Wolverhampton Man of Letters reflects on golden age of writing in new book

Nigel Cawthorne, author born in Wolverhampton

This can only be the letters page of the local newspaper. The growls of provincial townspeople over the centuries are at the center of a new book by Wolverhampton-born author Nigel Cawthorne.

The book, titled I Don’t Believe It – Terrific Outrage from Middle England, is the result of hours Cawthorne spent perusing old newspapers at the British Library, and having lots of laughs along the way.

Many letters from the 19th and early 20th centuries look a lot like some form of pre-social cyber-troll. This is particularly true of a letter, duly signed “GAS”, where the author seems to take a disagreement with a corresponding colleague a little too personally:

“My offer to accompany him (minus a respirator) to a mustard gas chamber still stands,” the correspondent wrote, a little threateningly.

There is no “Disgusted with Tunbridge Wells”, which was the title of one of Cawthorne’s previous books. And there is, in fact, no letter from his hometown newspaper, the Express & Star, which relatively late adopted the Letters from Readers page. But there appears to be a disproportionate amount of anger from the seaside town of Whitstable in Kent.

One of them, who signed his letter “A Damaged Blackout Walker”, called for action on the low trees.

Writing to the Whitstable Times and Tankerton Press at the start of the ban regulations in November 1939, the reader observed: “A number of people have trees in their front gardens that overlook the sidewalk and are often so low that they come in contact with heads, hats and umbrellas. In the current “black-out” conditions, this is particularly troublesome. The local council should help. “

Another letter to the Whitstable Times, dated February 1879, describes rather improper behavior at the end of the evening service in a chapel.

“The Reverend Mr. Blandford was confined to the chapel until 10 a.m., abusively chanting and threatening, and Mr. Sands was threatened by the clenched fists of three different people in his attempt to escape,” he said. observed the writer.

“The meeting was not broken up until the key to the chapel was reluctantly given to the Herne Bay gang who had previously rendered service.”

Cawthorne, who has written more than 200 books including biographies of Jeremy Corbyn and Sir Keir Starmer, says letters to the editor represent a surprisingly entertaining window into everyday concerns.

“They are much more alive than the history books because a real person tells you what bothers them and why in their daily life,” he says.

Cawthorne says the letters also demonstrate a degree of wit and nuance that is sorely lacking in social media exchanges.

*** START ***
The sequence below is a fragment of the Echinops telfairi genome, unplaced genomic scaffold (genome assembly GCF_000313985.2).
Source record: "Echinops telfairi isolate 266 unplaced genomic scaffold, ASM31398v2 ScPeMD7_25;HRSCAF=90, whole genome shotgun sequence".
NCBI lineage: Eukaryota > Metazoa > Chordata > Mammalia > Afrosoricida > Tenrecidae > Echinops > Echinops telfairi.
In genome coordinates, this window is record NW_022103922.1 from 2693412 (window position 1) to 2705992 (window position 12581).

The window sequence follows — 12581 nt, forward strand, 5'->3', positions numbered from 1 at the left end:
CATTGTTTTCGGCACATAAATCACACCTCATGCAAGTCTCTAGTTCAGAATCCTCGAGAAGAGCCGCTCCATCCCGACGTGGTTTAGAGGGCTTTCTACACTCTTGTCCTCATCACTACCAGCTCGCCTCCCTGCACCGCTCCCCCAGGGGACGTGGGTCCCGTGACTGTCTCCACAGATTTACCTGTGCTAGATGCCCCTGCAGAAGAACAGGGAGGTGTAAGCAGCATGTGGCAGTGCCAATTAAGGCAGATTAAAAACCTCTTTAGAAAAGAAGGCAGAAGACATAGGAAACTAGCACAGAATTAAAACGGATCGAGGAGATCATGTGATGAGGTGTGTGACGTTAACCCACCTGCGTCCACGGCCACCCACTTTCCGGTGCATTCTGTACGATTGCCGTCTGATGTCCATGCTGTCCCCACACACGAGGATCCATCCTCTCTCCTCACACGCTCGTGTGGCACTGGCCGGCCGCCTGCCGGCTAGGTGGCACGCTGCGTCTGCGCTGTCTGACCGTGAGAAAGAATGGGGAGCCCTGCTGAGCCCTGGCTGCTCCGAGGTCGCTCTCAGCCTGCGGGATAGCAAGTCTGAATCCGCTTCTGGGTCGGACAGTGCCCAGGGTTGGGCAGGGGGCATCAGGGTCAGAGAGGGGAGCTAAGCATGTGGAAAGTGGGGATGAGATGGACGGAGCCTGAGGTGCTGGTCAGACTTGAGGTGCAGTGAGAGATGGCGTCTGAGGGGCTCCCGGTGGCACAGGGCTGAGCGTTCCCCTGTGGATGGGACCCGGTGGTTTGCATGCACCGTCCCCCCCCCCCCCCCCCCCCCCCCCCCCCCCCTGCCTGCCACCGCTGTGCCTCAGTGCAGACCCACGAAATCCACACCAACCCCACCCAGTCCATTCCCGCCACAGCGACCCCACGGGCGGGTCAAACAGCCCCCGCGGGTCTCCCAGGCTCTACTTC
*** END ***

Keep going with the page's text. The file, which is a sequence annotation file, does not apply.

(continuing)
“Sometimes these letters are really very moving, sometimes very funny for us,” he says.

“Before the internet turned complaints into a channel of sarcasm, trolls and vicious yelling, Britain had the subtle skill of cursing even an art.”

A particularly odd letter to the Whitstable Times, dated August 1884, praised Tankerton Beach, saying it only needed some sort of device to carry bathers into the sea: “I don’t found one thing that Tankerton was missing, and that is still a few bathing machines that can be thrown into the sea when the tide goes out, so bathers don’t have to walk a distance of thirty and fifty yards before reaching the water. “

It appears that at least one reader of the Maidstone Telegraph was very concerned about an “intolerable nuisance” on the waterfront.

“I am referring to the gathering on the Sabbath of a number of the lower guardrails near the barracks pier, playing ‘pitch and toss’ and insulting every respectable woman who walks by,” writes “JS”, in November 1863.

Cawthorne says the letters are generally ironic, although that doesn’t mean there isn’t real anger behind some of them.

“Things are generally handled lightly – indeed, with an appropriate British recklessness,” he says.

“But sometimes there’s a stiff upper lip and a lower lip quivering with barely suppressed rage.”

Another Whitstable Times reader, under the pseudonym “Disturbed,” wrote in January 1889 asking: “What steps should be taken to prevent the intolerable nuisance caused by boys and girls ringing the doorsteps of shopkeepers?” on Sunday ? , adding that his own bell had rung no less than 16 times.

“Where are the police? ” he added.

Writing to the same newspaper in April 1890, a reader using the pseudonym “Anti-Agitator” expressed concern about trade union activism coming from abroad:

“Sir – We have had an invasion of foreign agitators, the object of which seems to be to sow discontent among the workers at Whitstable.

“The invaders, augmented by a crowd (not representative of the workers), marched through the streets last Friday with considerable noise, to establish a union.”

Cawthorne says venting anger is a basic human need, but the art of newspaper lettering is also a uniquely British phenomenon born out of centuries of free speech.

“The UK is exceptional in that opinions can always be expressed liberally,” he says.

“It has almost become an inalienable right to babble, taunt and rant about anything and everything.

“The principle found early expression in Magna Carta, arguably the first letter to the editor.

“From there the right has grown dramatically and successfully and transformed into a democracy, spreading around the world. It is not a bad result.

I Don’t Believe It – Terrific Outrage from Middle England, by Nigel Cawthorne, is published by Gibson Square for £ 9.99.


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